27. Babak Makkinejad says:

    I think they use people to the extent that is inconceivable to a Western Diocletian. Japanese and Koreans are not qualitatively different in that regard.
    Yes, regrettably, all the worst features of Chinese Civilization endures while its Humanism and Sense of Balance is lost.
    To be concrete: only under the dictatorship of the English Governor of Hong Kong, during a 99-year period, a few million Chinese experienced security in their persons, their property, and their families.
    That was for the first as well as the last time.

  28. sans racines says:

    Thank you for this nuanced reply – much to agree with here. I would compare your use of the word ‘treason’ to the actions of other leaders where the approch to privatisation and globalism becomes destructive to the nation. However I recall a general enthusiasm in Hungary to join the EU, and the priniciple of a greater collective that this represented aligns with what I saw the Hungarian Left trying to achieve, to attempt to be inclusive, hold the country together and to win external investment. A lot of European development money flowed into the country at his time with positive results. The first Fidesz government led by Orban struck me as divisive, both internally and in regard to relations with neighbouring countries. It is important to separate the issue of mass immigration and globalisation which are valid threats to Hungary from the issue of the management of internal affairs with the Left and minorities (e.g. Jewish and Gypsy communities). Just as Thatcher was internally divisive, setting one half of the country against the other, the simmering divisions in Hungary prior to 2006 turned to positive action after the start of the economic downturn and the ascendency of the Right in 2006. For example the creation of the ‘National Guard’ paramilitary wing of the far-right ‘Jobbik’ party in 2007, which was allowed to operate until 2009. I recall news reports of armed members of the ‘Guard’ entering Gypsy villages… The issue here surely is ‘what is publicly accepted in society, and what is publically challenged’. Horthy was a strong nationalist leader, a father figure to some – remembered for law and order, but possibly with sympathies for Hitler? I have never seen the idea of Greater Hungary put to rest publicly – it seems to be lying around under the surface for some later time. Much recent legislation in Hungary seems to be highly controversial and divisive – my concern is where all this will lead. We need better approaches to deal with mass migration and globalism, but at the expense of replaying the failures of the 20th Century? In that respect it is probably for the better that you did not drive away the former communist party leaders, for they are Hungarians too, and it is questionable as to whether the Ukrainian approach is the one to follow.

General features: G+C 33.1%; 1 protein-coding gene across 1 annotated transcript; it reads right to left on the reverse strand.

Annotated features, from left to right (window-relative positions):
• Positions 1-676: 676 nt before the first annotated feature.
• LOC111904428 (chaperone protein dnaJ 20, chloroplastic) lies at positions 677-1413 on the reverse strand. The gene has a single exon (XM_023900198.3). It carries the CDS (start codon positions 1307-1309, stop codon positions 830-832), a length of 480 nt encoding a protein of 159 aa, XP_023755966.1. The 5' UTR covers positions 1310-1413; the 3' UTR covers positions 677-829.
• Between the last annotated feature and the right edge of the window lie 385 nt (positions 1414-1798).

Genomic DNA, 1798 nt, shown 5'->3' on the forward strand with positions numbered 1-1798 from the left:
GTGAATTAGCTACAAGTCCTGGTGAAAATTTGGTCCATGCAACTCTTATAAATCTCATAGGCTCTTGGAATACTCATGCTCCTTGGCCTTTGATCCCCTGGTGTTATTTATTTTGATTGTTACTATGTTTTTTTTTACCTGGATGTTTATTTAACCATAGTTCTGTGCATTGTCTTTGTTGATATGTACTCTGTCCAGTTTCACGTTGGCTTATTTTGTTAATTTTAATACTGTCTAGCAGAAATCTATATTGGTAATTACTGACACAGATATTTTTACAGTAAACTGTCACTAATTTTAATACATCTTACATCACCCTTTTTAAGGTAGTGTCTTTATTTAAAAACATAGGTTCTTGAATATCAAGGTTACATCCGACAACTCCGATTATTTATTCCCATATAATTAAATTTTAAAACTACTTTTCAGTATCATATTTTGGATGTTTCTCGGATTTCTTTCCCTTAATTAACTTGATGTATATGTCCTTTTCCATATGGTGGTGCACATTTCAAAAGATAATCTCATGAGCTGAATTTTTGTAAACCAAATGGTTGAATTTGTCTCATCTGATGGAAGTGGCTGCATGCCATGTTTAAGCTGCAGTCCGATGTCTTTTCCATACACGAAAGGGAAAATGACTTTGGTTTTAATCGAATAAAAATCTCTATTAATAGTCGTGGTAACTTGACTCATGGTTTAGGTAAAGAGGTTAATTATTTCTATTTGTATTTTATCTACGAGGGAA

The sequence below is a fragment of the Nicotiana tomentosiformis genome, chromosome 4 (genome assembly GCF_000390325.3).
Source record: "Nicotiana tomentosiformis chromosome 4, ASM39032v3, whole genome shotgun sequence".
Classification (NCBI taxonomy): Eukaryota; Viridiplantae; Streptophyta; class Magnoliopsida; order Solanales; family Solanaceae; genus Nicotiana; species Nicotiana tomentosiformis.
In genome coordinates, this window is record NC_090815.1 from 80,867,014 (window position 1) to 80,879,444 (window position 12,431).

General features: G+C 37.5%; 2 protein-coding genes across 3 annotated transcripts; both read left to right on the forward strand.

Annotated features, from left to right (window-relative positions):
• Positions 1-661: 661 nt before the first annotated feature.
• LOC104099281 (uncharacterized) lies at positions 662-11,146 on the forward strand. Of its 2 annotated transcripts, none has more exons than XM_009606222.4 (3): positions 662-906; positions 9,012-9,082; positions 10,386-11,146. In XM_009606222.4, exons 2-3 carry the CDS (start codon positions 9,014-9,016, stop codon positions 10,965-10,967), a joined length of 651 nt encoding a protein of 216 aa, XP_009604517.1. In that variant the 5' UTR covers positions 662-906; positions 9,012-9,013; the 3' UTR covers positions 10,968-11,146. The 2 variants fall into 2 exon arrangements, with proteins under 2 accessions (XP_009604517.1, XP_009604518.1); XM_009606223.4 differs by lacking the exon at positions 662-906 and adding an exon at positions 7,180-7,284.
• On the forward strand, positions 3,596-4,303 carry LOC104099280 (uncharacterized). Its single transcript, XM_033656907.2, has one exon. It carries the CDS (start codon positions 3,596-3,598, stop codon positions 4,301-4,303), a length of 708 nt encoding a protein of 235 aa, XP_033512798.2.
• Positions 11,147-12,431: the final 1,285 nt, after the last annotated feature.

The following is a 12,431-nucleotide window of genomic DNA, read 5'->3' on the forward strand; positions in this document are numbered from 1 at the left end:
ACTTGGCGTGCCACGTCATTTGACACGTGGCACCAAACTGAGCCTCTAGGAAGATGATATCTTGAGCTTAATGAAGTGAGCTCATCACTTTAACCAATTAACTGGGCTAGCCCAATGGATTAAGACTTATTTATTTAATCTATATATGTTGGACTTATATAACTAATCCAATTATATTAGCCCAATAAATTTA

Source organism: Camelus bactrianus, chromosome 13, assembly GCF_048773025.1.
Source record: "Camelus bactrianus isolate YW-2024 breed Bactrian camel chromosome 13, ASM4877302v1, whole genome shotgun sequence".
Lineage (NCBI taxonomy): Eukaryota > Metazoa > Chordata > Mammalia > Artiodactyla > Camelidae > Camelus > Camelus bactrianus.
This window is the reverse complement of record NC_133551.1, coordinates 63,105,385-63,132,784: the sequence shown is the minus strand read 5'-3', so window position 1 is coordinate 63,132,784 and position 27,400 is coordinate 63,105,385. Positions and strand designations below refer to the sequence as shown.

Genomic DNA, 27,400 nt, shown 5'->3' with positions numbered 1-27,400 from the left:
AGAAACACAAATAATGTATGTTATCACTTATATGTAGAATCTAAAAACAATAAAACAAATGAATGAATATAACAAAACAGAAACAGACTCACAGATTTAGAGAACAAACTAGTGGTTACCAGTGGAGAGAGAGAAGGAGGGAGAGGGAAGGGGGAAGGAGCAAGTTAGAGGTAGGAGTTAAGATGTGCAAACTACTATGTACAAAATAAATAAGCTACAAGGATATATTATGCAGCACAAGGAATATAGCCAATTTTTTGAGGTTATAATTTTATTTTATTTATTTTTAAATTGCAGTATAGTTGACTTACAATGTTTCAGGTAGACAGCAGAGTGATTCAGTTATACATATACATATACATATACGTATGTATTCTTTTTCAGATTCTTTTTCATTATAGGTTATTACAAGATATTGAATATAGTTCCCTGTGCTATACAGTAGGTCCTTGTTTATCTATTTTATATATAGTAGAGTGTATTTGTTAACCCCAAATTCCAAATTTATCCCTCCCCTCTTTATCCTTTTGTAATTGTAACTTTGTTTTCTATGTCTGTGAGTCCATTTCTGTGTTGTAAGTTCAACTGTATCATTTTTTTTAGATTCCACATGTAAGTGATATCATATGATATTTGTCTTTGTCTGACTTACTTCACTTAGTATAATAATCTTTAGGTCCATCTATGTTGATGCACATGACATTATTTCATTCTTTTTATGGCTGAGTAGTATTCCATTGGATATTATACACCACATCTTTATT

29. sans racines says:

    The armband crew were actually Magyar Nepjoleti Szovetseg who never made it big, and not the Munkas Part. My issue was that such expressions were not controlled, and rather than just being PC it is an issue of what symbolism a nation is willing to tolerate. But this continues to this day in the sense that all over Europe we are lurching back to a state of tension between ethnic groups within existing states – the recent banking catastrophe has exacerbated this – times like these are rich-pickings for those leaders looking to divide and conquer, and they’ll choose whatever emotive topics they can get their hands on.

  30. sans racines says:

    My question whenever a leader is characterised as having blood on his hands is, ‘what was the challenge and what came first?’ I would refer to recent events in Ukraine, Libya, Syria as scenarios to consider.

  31. sans racines says:

    From experience I don’t know if It is possible to separate ‘being used’ or ‘for the cause’ with respect to China – can not patriotism can lead to self-sacrifice?

  32. sans racines says:

    That’s the thinkers – the common people find common threads in beer, wine, food, football, literature (both Spanish, Hungarians and Swedish are fully aware of Douglas Adams) and a sense of humour (strangely Monty Python is a common currency all over the place)…

  33. sans racines says:

    Yes the question is how you take enough power to be able to force these these large projects through – today for the French it appears relatively straightforward to plan a TGV line compared to the UK’s painful efforts to justify and plan their first high speed line – for France it’s for the good of the nation and the thinking is ‘Tricolor’, well and also they have more space. In general any system that gains power and that has the resources will start some large projects – keeps everyone busy and shows ‘action’, looks good politically, makes things better (hopefully) and leaves a legacy. I’d suggest that it doesn’t necessarily justify the way they achieved power or identify them as particularly foresighted / more fit to rule…

  34. Babak Makkinejad says:

    EU Charter went through contortions to deny any role to Christianity. And you recall the idiotic reversal when “ecu” – reminiscent of the Charlemagne – was dropped in favor of “euro”
    I will repeat myself again: One’s origins may lie in Hell but without an honest acknowledgement of one’s background and history – what you always call by the name of “Context” – one cannot attempt any productive change; in my opinion.
    Europe, in my opinion, can only be unified at the level of ideas by acknowledging that it is foremost a Christian Continent. And further that its economically vibrant and dynamic has been Germany for more than a century.
    Only then can the European project be laid on a more solid foundation – in my opinion.

  35. Babak Makkinejad says:

    Let us take “beer, wine, and food (in many places pork)” – that already excludes Muslims. For Spaniards, Greeks, Bulgarians, Romanians, Portuguese, Italians, Poles and some others, the rituals of their daily lives revolves around those of Christianity; Covenant of Marriage, Last Rites, Easter, Baptism of the New Born, Feast of the Dead.